Gee, I wondered, what’s wrong with being sensitive? Okay, I’ve been called over-sensitive pretty much since I was old enough to understand the term, but I—and many of my friends—have worked assiduously for decades to increase our sensitivity, and by extension, our empathy. I know many healers, intuitives, and creatives in my worldwide community, both personally and virtually. We have striven through many methods—including but not limited to meditation, psychic development exercises, auric perception, various modalities of biofield energy healing, prayer of many dimensions and denominations, oneness with Nature, and the Mystic Quest—to make ourselves more sensitive. And now that’s a bad thing?

 

Sure, empathy has a downside. Many of us inadvertently and sometimes unconsciously “pick up on” the emotions of family members, friends, animal companions, strangers, and the collective. Some of us even experience an almost paralyzing “Planetary Anguish”—a keenly felt agony at what Mother Earth and all her creatures are struggling through as the climate and all the biosphere’s life-supporting systems break down with unprecedented speed, and species go extinct at 1000 times the natural background rate.

 

But would you really wish to be less empathic?

 

I just want to handle the pain of my empathy better, to feel the emotions—including, at times, joy—but at the same time have healthy, conscious boundaries that help me identify whether the emotions I am feeling are mine, or others’, or my resonance with Earth. I do my best to remember and practice the Buddhist method of observing and dissolving them—truly feeling them, but not grasping on their reality.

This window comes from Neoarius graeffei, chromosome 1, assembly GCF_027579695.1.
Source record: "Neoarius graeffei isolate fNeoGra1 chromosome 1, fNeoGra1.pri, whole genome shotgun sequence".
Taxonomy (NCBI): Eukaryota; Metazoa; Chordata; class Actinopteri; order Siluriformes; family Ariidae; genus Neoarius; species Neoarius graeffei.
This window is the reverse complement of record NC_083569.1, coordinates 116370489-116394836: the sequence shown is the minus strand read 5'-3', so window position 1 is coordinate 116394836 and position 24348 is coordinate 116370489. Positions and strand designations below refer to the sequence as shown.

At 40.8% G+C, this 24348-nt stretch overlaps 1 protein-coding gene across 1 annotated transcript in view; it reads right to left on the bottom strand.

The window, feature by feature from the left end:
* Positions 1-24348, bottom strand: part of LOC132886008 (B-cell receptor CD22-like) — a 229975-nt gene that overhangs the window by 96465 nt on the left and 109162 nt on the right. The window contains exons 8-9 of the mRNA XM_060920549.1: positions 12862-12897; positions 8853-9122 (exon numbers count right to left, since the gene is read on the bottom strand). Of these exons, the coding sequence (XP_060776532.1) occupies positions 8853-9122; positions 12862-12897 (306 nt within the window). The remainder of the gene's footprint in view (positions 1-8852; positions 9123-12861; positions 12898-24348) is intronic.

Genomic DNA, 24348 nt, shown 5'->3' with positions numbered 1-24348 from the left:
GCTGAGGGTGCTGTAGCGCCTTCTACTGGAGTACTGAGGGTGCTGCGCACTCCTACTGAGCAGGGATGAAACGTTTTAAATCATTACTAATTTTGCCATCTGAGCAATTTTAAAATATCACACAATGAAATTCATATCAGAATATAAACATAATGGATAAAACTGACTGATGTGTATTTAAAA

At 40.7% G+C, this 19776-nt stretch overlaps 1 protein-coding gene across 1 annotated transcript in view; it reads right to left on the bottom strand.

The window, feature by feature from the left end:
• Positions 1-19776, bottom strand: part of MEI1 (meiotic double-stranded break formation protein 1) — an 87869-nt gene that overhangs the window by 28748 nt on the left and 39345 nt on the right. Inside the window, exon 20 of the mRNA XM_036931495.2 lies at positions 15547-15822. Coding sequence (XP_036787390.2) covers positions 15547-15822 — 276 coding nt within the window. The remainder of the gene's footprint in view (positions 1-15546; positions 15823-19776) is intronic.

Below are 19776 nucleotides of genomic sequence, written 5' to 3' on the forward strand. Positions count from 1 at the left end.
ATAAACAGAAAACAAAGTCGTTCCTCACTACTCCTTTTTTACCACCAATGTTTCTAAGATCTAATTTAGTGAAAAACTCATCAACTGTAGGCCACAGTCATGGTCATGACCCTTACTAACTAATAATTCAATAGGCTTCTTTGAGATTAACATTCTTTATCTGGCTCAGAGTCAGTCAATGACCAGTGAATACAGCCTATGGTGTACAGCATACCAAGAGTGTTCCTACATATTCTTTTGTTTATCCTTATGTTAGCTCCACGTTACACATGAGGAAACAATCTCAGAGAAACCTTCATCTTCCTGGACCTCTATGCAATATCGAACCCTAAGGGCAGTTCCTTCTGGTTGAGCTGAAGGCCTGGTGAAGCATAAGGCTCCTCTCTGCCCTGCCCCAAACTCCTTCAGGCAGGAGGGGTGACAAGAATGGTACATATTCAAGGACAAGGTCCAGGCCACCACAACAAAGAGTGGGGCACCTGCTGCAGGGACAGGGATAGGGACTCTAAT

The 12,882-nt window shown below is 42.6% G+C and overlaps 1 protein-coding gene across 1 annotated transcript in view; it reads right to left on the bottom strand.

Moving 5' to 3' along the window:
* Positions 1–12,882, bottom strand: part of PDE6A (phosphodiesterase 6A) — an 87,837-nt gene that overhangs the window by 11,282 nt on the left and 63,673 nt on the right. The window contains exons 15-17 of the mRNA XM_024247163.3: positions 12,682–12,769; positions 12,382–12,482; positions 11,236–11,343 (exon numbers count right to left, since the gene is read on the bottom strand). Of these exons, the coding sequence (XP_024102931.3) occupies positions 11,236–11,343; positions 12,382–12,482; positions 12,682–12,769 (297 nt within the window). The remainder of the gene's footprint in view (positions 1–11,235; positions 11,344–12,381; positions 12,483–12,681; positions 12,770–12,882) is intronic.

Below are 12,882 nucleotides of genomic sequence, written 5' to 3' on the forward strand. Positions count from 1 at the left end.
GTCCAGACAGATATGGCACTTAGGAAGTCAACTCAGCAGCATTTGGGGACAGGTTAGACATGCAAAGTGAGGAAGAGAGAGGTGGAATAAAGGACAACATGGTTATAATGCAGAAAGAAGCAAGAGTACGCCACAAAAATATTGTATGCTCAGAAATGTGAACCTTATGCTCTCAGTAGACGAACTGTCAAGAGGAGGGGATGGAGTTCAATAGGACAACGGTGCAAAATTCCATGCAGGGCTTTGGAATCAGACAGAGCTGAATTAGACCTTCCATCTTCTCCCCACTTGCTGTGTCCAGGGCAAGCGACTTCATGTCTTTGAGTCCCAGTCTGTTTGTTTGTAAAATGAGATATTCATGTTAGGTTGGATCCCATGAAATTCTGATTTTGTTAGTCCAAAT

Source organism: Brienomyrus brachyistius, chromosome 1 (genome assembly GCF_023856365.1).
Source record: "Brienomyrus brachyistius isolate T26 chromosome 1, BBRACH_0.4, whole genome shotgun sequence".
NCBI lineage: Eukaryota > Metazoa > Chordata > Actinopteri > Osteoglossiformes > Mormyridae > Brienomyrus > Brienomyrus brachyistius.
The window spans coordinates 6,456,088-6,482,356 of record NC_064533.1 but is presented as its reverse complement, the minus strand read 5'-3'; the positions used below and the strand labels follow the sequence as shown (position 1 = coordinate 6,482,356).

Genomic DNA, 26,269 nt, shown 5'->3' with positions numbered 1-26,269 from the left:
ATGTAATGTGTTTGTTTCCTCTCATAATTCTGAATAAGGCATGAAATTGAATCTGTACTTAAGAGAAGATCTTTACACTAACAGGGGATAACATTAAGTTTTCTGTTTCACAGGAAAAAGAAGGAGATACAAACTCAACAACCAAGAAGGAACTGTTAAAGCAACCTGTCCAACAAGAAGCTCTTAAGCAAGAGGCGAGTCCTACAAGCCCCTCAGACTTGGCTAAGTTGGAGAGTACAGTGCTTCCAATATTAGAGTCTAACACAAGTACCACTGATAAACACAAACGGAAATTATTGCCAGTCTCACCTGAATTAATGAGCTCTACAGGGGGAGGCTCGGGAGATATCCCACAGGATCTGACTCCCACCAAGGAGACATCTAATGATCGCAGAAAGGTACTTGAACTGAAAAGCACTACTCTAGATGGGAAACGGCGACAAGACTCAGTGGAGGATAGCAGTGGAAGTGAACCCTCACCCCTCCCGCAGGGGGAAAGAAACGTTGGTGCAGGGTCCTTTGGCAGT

So I can proudly own being an “overly sensitive” snowflake.

 

Another aspect of the insult meme seems to be that liberals are perceived as “delicate,” unable to withstand assault. We are snowflakes who melt quickly. Especially quickly with global warming, which many hurling the epithets appear not to believe is real. Perfectly formed ice crystals melting—that’s water, again, the basis of life. And the change in form is the very impermanence that the Buddhists talk about incessantly, the acceptance and understanding of which is key to non-attachment underpinned by infinite love.

 

And what, I wondered, is wrong with seeking safety? What is wrong with wanting safety not only for oneself and one’s nuclear family, but for all beings?

 

“No hate, no fear, everyone is welcome here” was one of the slogans chanted like a mantra at our Women’s March in Santa Fe just a month ago. What do some people find wrong with inclusivity?

 

There is power in reclaiming language used to wound. Consider “nevertheless she persisted,” the recent patriarchy-inspired insult to Senator Elizabeth Warren as she was silenced and ejected from the Senate chamber, forbidden from all future debate on the subject of Jeff Sessions’ confirmation. Her transgression? Reading a letter from the late Coretta Scott King. “She was warned…and nevertheless, she persisted,” sneered Senator Mitch McConnell patronizingly. The words immediately became a viral hashtag, language proudly reclaimed by women throughout the world, and the men who support them.